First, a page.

Authors: Jacqueline Horn, Peter Abrams, Lynley Coburn, Robert Green, NEW ZEALAND
Event: 2003 TheMHS Conference
Subject: Service Development & Change
Type of resource: Conference Presentations and Papers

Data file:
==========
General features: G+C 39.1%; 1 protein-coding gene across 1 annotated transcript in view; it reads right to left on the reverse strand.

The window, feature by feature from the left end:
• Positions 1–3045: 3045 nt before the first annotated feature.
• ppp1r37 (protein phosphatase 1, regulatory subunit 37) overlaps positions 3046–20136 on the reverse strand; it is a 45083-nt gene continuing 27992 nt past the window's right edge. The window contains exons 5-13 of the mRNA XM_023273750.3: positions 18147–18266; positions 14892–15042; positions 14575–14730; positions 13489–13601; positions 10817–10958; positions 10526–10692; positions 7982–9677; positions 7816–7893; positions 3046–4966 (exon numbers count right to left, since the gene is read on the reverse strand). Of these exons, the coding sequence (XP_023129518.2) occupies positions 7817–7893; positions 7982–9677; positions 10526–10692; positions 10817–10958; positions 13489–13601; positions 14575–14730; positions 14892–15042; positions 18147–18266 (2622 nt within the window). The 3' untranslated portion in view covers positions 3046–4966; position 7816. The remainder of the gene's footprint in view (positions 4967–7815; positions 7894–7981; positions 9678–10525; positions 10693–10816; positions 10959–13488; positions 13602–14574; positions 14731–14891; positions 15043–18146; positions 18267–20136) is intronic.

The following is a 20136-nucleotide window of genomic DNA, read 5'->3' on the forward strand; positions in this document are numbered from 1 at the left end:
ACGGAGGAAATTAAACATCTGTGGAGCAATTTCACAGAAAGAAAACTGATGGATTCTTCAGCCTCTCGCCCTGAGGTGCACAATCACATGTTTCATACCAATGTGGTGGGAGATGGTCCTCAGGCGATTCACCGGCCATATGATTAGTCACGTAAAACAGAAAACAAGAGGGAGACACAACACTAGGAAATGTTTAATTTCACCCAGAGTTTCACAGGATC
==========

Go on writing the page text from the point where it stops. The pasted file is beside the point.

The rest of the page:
Abstract: Co-ordination among mental health services is critical to ensuring that consumers/patients get the best possible care to help them reduce their disability so they can get on with their lives (e.g. Allen and Jones, 2002). The aim of this presentation is to describe how the acute inpatient service and the community care teams of the Mental Health Service of the Canterbury District Health Board in Christchurch, New Zealand, were reconfigured from functioning separately to becoming more integrated with each other, and how this led to improvements in patient care. The paper describes the process of planning, consultation, implementation, assessment and development of this change that was first mooted in 1999, implemented in 2001, and continues to be reviewed to the present day. The results of surveys of staff and consumers, and of documentation audits, are presented. The effects of the changes are discussed, including their implications for compliance with the National Mental Health Sector Standard (NZS 8143:2001). This paper describes a way in which a large, complex service reconfigured itself, and continues to monitor its functioning, in order to provide a better match between level of care and consumers’ needs.